- includes the company’s name and contact information (for example the company’s name, mailing address, telephone number, email address, or website URL), and
- offers recipients the choice to unsubscribe at any time in every message.
Implied consent applies where a recent previous relationship exists but the conditions of expressed consent have not been met, such as:
- a business relationship exists due to the recipient’s:
- purchase from the business owner within the last 2 years,
- involvement in an investment or gaming opportunity with the business owner within the last 2 years, and
- written or electronic contract with the business within the last 2 years.
- a non-business relationship exists where the recipient has:
- made a gift to a registered charity, donation, or political organization within the last 2 years,
- volunteered with a political organization or charity, and
- been a member of an organization’s club, association, or not-for-profit volunteer association.
It is important to note that implied consent expires within 2 years; therefore, permission must be converted into expressed consent to continue contacting the customer electronically. In addition, for email addresses gathered before July 1, 2014, implied consent expires three years after the law goes into effect (which is July 1, 2017). For email addresses gathered after July 1, 2014, implied consent expires two years after they were initially collected. This applies only if the recipient does not interact with company again, such as the purchase something new or renew their subscription, loan, account, or contract.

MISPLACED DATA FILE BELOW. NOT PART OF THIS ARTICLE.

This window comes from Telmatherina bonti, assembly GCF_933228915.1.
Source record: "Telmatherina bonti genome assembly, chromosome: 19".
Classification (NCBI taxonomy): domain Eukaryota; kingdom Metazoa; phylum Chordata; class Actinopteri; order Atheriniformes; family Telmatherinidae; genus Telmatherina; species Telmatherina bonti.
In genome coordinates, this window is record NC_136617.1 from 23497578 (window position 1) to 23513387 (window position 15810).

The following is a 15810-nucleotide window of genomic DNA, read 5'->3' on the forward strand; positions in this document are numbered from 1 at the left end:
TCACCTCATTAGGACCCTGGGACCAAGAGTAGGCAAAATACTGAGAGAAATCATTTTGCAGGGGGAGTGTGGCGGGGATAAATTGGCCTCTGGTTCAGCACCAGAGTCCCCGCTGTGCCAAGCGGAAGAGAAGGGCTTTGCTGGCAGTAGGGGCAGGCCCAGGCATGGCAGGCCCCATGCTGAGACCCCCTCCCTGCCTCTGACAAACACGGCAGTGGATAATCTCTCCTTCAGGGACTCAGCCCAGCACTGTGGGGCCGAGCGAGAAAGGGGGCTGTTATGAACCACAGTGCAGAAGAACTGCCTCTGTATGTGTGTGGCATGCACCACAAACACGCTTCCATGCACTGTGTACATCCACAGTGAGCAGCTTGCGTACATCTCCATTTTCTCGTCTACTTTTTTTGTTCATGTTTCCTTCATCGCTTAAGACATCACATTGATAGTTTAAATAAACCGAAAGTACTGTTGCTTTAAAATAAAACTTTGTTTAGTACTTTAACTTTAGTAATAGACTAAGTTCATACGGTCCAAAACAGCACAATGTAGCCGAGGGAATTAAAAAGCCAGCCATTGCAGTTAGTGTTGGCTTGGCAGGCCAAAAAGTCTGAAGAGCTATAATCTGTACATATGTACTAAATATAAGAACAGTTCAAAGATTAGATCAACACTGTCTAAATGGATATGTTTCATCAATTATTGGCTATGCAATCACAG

The Canadian Anti-Spam Legislation (CASL) has very specific expectations regarding commercial electronic messages, which are:
- The company must retain a record of consent confirmation for all recipients. It is crucial to retain this information. If challenged by regulators (or Canadian courts), the burden of proof for consent is on the sender, not the recipient.
- When requesting consent, each subscriber must check the box himself or herself for consent to be valid (Note: the checkboxes cannot be pre-filled to suggest consent).
- All corporate electronic messages sent by a business to recipients in Canada must include the company name, the person on whose behalf the company is sending correspondence for (if any), as well as the company’s physical mailing address, phone number, email address, or website URL.
- All messages sent from a company to the recipient in Canada must also include the option to unsubscribe within each message. All removal requests must be completed within 10 days.
- As for the content, it is very important to be clear on the intent of the message. Make sure that your electronic message (i.e.: to email, text, IM and social media) is not ambiguous or misleading and that the “Subject” line is straightforward. Enticing the recipient under false pretences goes against the CASL law.
- Electronic contact details (i.e.: email, text, IM, or social media) obtained with implied consent must be removed after 2 years unless explicit consent from the recipient has been received.